The 3-span bridge is composed of a riveted triple-intersection Warren through truss rim-bearing swing-span, and two approach spans. The bridge measures 326' in length and carries a 38' roadway and 2 cantilevered sidewalks. The trusses have an unusual profile because of the parabolic-shape of the top chords and the curved connection between the top chords and the end posts. The latter is an aesthetic consideration, not a structural one. The top chords are built-up members composed back-to-back channels connected by lattice at the bottom and a cover plate at the top. The diagonal and vertical members are built-up with two pairs of back-to-back angles separated by lacing or batten plates. The lower chords are back-to-back channels connected by lattice. The trusses themselves have some strengthening, but they are for the most part well preserved. The cantilevered sidewalks are enclosed by the original wrought-iron lattice-pattern railings.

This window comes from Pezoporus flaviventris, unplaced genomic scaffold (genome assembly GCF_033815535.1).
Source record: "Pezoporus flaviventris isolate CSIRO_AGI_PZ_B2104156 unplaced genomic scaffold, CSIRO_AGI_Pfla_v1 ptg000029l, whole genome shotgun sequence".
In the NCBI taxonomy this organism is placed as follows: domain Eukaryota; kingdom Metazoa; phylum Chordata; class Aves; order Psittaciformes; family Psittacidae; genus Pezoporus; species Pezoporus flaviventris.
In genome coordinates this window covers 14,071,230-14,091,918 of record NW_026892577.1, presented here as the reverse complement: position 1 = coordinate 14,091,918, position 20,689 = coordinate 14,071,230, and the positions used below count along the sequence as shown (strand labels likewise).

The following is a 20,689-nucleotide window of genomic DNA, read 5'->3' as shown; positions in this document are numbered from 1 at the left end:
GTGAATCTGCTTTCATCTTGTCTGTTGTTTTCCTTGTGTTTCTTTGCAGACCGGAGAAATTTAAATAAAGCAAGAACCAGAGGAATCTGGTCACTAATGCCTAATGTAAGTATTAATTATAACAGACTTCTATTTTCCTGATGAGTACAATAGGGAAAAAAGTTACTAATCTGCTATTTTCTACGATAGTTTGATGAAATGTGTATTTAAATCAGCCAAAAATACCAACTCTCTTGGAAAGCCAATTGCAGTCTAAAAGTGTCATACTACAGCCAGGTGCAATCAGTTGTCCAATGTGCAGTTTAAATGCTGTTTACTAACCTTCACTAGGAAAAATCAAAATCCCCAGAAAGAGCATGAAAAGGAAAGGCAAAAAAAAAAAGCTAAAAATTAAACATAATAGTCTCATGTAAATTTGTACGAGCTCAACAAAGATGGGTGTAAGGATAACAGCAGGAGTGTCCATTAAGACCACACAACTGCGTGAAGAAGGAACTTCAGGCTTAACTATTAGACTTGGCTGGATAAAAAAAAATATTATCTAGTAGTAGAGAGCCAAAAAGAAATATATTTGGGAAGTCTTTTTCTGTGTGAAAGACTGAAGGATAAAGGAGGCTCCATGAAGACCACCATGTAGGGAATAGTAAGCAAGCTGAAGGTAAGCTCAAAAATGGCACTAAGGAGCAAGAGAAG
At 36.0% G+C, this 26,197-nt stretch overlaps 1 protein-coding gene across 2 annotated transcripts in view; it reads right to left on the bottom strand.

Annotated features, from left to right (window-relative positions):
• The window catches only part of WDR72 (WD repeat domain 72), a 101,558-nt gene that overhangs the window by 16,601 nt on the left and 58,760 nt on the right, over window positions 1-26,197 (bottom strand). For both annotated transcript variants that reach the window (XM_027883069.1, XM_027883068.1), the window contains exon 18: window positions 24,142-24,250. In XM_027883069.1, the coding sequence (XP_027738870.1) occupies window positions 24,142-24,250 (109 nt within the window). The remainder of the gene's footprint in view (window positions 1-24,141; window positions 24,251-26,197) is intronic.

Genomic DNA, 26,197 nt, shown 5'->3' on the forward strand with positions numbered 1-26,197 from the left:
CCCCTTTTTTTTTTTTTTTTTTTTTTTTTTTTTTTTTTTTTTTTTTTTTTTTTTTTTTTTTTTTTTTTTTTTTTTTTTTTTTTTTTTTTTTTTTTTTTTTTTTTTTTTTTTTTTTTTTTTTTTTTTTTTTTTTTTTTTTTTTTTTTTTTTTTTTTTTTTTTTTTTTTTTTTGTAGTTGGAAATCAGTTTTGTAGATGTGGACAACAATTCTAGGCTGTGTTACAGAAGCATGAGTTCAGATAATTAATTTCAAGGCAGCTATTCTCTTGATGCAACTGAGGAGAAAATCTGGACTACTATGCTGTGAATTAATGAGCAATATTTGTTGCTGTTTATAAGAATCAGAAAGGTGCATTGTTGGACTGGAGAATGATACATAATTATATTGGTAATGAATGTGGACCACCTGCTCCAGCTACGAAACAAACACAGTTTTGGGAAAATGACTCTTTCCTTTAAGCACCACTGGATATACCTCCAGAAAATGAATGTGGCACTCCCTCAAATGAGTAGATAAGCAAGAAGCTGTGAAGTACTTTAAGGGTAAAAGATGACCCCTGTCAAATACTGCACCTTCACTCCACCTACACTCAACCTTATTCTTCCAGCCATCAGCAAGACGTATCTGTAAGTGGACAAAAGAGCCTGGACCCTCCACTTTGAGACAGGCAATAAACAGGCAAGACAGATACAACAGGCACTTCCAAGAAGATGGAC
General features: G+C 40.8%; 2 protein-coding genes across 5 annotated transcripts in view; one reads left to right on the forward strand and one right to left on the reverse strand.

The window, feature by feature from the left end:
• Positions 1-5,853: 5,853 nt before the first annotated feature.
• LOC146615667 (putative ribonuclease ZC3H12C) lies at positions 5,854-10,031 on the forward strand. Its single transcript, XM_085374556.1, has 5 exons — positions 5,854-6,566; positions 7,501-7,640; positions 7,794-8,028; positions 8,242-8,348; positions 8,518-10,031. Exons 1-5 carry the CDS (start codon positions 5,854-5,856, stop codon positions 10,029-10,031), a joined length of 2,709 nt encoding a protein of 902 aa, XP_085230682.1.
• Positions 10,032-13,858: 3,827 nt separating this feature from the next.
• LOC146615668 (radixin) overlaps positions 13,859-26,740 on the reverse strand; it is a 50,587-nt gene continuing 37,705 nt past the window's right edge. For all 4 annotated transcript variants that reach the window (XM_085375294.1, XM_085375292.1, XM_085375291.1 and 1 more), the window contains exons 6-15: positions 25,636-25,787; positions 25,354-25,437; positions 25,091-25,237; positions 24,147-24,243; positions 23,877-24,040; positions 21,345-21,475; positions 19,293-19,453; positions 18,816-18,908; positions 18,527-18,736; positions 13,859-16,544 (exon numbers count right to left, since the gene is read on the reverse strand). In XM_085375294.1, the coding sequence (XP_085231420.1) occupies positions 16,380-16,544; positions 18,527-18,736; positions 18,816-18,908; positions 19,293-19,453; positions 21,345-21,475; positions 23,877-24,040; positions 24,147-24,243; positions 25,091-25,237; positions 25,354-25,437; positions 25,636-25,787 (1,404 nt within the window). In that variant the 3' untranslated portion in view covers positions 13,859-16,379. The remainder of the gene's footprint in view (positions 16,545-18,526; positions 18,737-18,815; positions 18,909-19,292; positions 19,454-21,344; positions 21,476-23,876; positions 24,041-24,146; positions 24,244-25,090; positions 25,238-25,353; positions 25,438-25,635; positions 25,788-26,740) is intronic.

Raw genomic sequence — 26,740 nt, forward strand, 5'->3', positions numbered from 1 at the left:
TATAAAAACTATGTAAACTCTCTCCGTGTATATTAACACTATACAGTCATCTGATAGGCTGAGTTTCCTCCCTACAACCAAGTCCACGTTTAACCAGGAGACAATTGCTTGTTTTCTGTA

In 1975, the bridge was rehabilitated. The east approach span was replaced with pre-stressed voided slab beams, stringers were replaced and the girders and floor beams were repaired at the west approach span. The floor beam stiffener angles and stringers were replaced at the swing-span, the bridge deck was replaced, new concrete pedestals were placed at the west quarter pier, a new concrete header was added at the east quarter pier, and the timber fender system was repaired. The truss diagonal members were strengthened by adding plates and angles to form a box section. The gate house at the east approach and the overhead generator room located at the center of the span date to the 1975 rehabilitation. In 1992 the timber fenders were repaired and several sidewalk brackets were replaced.